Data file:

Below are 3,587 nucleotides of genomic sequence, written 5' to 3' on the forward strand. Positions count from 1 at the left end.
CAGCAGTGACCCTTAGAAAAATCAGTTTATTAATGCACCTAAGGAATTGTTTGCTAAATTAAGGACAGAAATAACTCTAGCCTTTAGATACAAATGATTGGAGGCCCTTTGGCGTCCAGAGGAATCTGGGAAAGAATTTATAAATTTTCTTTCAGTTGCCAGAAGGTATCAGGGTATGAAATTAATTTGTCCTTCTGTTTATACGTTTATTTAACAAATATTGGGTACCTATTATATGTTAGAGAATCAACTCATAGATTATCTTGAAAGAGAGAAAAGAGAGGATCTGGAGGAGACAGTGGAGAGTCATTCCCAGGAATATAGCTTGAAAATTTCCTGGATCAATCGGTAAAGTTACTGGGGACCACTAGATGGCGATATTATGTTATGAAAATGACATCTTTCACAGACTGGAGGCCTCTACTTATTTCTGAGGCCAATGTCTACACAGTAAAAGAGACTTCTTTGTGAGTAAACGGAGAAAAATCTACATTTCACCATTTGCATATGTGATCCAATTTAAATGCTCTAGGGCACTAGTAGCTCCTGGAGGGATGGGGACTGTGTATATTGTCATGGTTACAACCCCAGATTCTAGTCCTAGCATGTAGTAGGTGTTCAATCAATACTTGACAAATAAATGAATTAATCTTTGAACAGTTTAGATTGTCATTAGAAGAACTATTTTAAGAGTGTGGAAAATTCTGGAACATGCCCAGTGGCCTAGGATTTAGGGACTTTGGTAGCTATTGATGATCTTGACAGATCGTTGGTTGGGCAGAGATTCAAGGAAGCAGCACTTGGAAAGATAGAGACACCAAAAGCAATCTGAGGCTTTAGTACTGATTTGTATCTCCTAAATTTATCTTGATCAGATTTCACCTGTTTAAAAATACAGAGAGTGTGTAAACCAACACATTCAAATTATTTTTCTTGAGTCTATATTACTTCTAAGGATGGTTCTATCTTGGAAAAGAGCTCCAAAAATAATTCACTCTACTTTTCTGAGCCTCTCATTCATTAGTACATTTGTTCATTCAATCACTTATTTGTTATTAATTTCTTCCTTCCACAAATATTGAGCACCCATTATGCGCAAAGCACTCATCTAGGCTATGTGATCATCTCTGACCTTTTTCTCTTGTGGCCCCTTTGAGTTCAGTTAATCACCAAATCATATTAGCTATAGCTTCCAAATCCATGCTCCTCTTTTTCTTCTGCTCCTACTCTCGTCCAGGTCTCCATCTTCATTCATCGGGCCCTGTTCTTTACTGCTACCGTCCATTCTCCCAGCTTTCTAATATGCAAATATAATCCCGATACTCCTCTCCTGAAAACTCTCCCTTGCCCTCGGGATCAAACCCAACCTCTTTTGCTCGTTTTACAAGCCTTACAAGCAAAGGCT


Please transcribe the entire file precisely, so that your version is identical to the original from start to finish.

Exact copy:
Below are 3,587 nucleotides of genomic sequence, written 5' to 3' on the forward strand. Positions count from 1 at the left end.
CAGCAGTGACCCTTAGAAAAATCAGTTTATTAATGCACCTAAGGAATTGTTTGCTAAATTAAGGACAGAAATAACTCTAGCCTTTAGATACAAATGATTGGAGGCCCTTTGGCGTCCAGAGGAATCTGGGAAAGAATTTATAAATTTTCTTTCAGTTGCCAGAAGGTATCAGGGTATGAAATTAATTTGTCCTTCTGTTTATACGTTTATTTAACAAATATTGGGTACCTATTATATGTTAGAGAATCAACTCATAGATTATCTTGAAAGAGAGAAAAGAGAGGATCTGGAGGAGACAGTGGAGAGTCATTCCCAGGAATATAGCTTGAAAATTTCCTGGATCAATCGGTAAAGTTACTGGGGACCACTAGATGGCGATATTATGTTATGAAAATGACATCTTTCACAGACTGGAGGCCTCTACTTATTTCTGAGGCCAATGTCTACACAGTAAAAGAGACTTCTTTGTGAGTAAACGGAGAAAAATCTACATTTCACCATTTGCATATGTGATCCAATTTAAATGCTCTAGGGCACTAGTAGCTCCTGGAGGGATGGGGACTGTGTATATTGTCATGGTTACAACCCCAGATTCTAGTCCTAGCATGTAGTAGGTGTTCAATCAATACTTGACAAATAAATGAATTAATCTTTGAACAGTTTAGATTGTCATTAGAAGAACTATTTTAAGAGTGTGGAAAATTCTGGAACATGCCCAGTGGCCTAGGATTTAGGGACTTTGGTAGCTATTGATGATCTTGACAGATCGTTGGTTGGGCAGAGATTCAAGGAAGCAGCACTTGGAAAGATAGAGACACCAAAAGCAATCTGAGGCTTTAGTACTGATTTGTATCTCCTAAATTTATCTTGATCAGATTTCACCTGTTTAAAAATACAGAGAGTGTGTAAACCAACACATTCAAATTATTTTTCTTGAGTCTATATTACTTCTAAGGATGGTTCTATCTTGGAAAAGAGCTCCAAAAATAATTCACTCTACTTTTCTGAGCCTCTCATTCATTAGTACATTTGTTCATTCAATCACTTATTTGTTATTAATTTCTTCCTTCCACAAATATTGAGCACCCATTATGCGCAAAGCACTCATCTAGGCTATGTGATCATCTCTGACCTTTTTCTCTTGTGGCCCCTTTGAGTTCAGTTAATCACCAAATCATATTAGCTATAGCTTCCAAATCCATGCTCCTCTTTTTCTTCTGCTCCTACTCTCGTCCAGGTCTCCATCTTCATTCATCGGGCCCTGTTCTTTACTGCTACCGTCCATTCTCCCAGCTTTCTAATATGCAAATATAATCCCGATACTCCTCTCCTGAAAACTCTCCCTTGCCCTCGGGATCAAACCCAACCTCTTTTGCTCGTTTTACAAGCCTTACAAGCAAAGGCT